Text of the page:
Politician Quality

Political Candidate Quality

Politician QualityThe problem with political candidates at any level is that the very act of volunteering to run for office should be enough to disqualify most candidates. In other words the primary reasons many people decide to run for public office has to do with satisfying personal agendas and needs which usually have little connection to citizen benefits.

So what describes a ‘Quality Candidate’? Consider the following attributes:

  • Maturity and balance from life experience.
  • Careful stewards of the citizen’s resources—largely influenced by the awareness of the historically proven fact that the bigger government gets, the more arrogant it becomes with citizens and irresponsible and capricious with their tax dollars.
  • Knowledgeable of relevant issues and priorities for political initiatives.
  • Politically savvy– aware of how the “system” works and how to avoid being a punching bag for the opposition.
  • Hard working and smart campaigner.
  • Leadership and team-building skills – can be respected and trusted.
  • Solid reputation with no “October surprises”.
  • Financially secure enough to not suffer stress by taking time from a business or job.
  • Confident and effective speaker.
  • Unafraid to root out ‘Special Interests’ that don’t align with citizen’s interests (not corruptible).
  • Name recognition is a bonus – however it should not be the focus.

So how to find such candidates? Every community has such people—but by and large these people are successful, busy, and not really in the mood to spend a year campaigning and begging people for money and help.

To start we need to acknowledge there is usually a poor structure or process in screening and encouraging quality people to run for public office. The correct recruitment process would include the ability to credibly represent and deliver solid financial and volunteer support to the high-quality candidates. Currently, candidates mostly just show up based largely on their own self-interests and usually with no awareness of their weaknesses. This leads to a potpourri of egos, questionable motivations and experience levels. This situation rarely motivates donors and volunteers. Cultivating quality candidates should be an organized, methodical process of identifying and encouraging prospective individuals and helping them with weaknesses and obstacles. The thing to remember is that the most qualified people for public office are frequently successful in the private sector, and correspondingly busy and find it difficult to put on hold their successful lives for public service.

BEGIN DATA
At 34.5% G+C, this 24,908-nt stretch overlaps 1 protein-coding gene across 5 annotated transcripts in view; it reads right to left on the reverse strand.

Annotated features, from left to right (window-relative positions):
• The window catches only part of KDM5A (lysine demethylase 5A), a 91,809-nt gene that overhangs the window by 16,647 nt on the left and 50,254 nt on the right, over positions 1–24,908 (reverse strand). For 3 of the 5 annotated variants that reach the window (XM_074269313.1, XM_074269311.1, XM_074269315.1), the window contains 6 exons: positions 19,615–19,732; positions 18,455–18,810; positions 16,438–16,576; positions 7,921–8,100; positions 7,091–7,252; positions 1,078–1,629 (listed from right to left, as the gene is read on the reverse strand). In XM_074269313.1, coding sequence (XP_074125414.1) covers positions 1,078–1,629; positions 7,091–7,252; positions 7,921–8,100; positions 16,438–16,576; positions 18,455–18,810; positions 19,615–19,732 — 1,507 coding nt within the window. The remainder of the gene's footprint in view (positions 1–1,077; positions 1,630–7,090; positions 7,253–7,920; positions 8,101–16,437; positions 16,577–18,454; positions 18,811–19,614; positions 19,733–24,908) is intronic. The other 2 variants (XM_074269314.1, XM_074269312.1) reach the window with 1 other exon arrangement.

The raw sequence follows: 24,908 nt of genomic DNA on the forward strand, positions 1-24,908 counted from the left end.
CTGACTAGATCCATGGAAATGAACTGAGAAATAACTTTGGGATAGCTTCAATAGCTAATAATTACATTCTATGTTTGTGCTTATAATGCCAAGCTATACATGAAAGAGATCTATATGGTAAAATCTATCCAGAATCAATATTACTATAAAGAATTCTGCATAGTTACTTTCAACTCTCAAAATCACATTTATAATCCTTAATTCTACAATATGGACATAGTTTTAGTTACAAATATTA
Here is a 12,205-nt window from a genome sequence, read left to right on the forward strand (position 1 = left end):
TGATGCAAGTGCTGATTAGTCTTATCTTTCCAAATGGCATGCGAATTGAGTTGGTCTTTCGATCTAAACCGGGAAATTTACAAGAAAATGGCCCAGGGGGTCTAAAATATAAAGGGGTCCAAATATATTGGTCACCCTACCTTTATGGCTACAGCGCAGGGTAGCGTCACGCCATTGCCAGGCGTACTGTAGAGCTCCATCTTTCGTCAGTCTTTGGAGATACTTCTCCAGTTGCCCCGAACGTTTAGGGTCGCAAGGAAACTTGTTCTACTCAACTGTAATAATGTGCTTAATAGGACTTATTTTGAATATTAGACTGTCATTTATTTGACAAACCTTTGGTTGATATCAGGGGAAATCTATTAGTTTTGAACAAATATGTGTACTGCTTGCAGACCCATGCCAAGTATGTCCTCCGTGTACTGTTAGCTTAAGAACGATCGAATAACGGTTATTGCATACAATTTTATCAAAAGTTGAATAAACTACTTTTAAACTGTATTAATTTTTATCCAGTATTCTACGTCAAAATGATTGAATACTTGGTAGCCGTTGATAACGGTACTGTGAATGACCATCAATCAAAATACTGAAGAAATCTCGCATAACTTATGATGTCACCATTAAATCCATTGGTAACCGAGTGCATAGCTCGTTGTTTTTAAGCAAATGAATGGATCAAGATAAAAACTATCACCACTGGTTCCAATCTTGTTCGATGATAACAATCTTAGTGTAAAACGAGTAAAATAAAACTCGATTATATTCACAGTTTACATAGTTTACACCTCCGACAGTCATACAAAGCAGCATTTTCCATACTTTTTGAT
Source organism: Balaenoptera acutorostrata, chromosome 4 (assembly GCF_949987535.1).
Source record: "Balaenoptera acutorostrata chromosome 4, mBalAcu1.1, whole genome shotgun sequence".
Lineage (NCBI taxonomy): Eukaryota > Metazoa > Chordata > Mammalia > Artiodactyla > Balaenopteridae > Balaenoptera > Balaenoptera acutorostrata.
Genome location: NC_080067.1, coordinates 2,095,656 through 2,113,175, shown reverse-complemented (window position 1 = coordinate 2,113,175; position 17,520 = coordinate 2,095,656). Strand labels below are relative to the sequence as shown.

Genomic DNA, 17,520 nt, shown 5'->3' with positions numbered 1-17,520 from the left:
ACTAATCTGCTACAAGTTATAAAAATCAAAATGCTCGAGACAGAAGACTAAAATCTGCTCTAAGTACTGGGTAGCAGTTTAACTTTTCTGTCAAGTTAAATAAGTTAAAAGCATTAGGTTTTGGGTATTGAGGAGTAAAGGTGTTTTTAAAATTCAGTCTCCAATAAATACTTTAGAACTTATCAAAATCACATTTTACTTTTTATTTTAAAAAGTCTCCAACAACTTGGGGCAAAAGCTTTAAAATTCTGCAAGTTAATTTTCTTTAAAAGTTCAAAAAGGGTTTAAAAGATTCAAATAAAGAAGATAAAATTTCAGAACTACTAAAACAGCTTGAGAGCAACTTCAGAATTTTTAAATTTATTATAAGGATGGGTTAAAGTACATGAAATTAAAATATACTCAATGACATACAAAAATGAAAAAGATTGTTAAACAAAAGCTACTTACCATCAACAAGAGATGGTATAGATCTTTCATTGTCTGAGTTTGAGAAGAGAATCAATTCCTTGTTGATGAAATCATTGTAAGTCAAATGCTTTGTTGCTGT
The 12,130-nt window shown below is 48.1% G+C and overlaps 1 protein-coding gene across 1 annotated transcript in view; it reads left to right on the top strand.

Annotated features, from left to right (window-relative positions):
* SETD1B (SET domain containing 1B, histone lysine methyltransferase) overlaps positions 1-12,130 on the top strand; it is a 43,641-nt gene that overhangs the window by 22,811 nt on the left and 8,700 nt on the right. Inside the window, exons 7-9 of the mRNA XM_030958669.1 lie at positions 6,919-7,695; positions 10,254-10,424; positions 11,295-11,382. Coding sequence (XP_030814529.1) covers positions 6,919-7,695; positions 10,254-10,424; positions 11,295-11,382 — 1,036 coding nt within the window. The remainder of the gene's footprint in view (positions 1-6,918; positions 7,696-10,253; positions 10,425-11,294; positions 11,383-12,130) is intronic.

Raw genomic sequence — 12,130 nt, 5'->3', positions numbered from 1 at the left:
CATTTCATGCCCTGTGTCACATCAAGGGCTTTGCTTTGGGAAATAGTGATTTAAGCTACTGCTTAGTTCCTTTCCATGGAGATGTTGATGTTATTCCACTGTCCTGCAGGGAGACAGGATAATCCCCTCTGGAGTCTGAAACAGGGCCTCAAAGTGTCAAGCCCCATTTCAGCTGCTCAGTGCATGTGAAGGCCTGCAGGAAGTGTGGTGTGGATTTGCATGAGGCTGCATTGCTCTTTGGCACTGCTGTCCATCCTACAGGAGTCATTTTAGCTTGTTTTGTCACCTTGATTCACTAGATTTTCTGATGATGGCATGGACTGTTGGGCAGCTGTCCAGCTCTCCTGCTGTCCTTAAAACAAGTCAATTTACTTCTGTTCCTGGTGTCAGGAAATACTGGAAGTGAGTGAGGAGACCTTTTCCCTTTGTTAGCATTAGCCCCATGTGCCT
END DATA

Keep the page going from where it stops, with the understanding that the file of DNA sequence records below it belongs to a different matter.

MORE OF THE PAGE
Relative to the candidate attribute list above, those identifying and encouraging political candidates should not seek perfection, but simply should be aware of the ideal and at least avoid weak candidates. Avoiding the weak candidates may be more challenging than finding good ones. The self-styled politicians are usually unimpressed when others suggest, ‘maybe you’re not the right candidate’. Another difficult situation is when two decent or similarly equipped candidates want to run for the same position, but one should defer to the other, as the presence of two or more can greatly reduce the chances of the better candidate getting past the primary election to the general election.

To be credible and influential the candidate vetting and selection process needs people with a good track records and no appearance of self-interest in recommendations. This is distinguished from most entities making political recommendations or endorsements that have specific and narrow agendas (see our statement on political endorsements). Even with a credible selection team, there will still be cries of bias and claims that no group has the right to be a gate-keeper to who runs for political office. These cries need to be ignored, or the current pervasive problem of incompetent and corrupt politicians will be perpetuated.

Those insisting on truly wise and ethical government in Clark county need to work together to inspire good candidates to get interested in the idea of political service, and to cultivate and encourage such persons, then actually support them during the race and while in office. Politics is a rough and tumble endeavor, and few reasonably secure private citizens would be willing to expose themselves to the misrepresentations and personal attacks unless they feel secure that their sponsors protect and support them. Otherwise all we tend to get are more ‘politicians’ instead of statesman.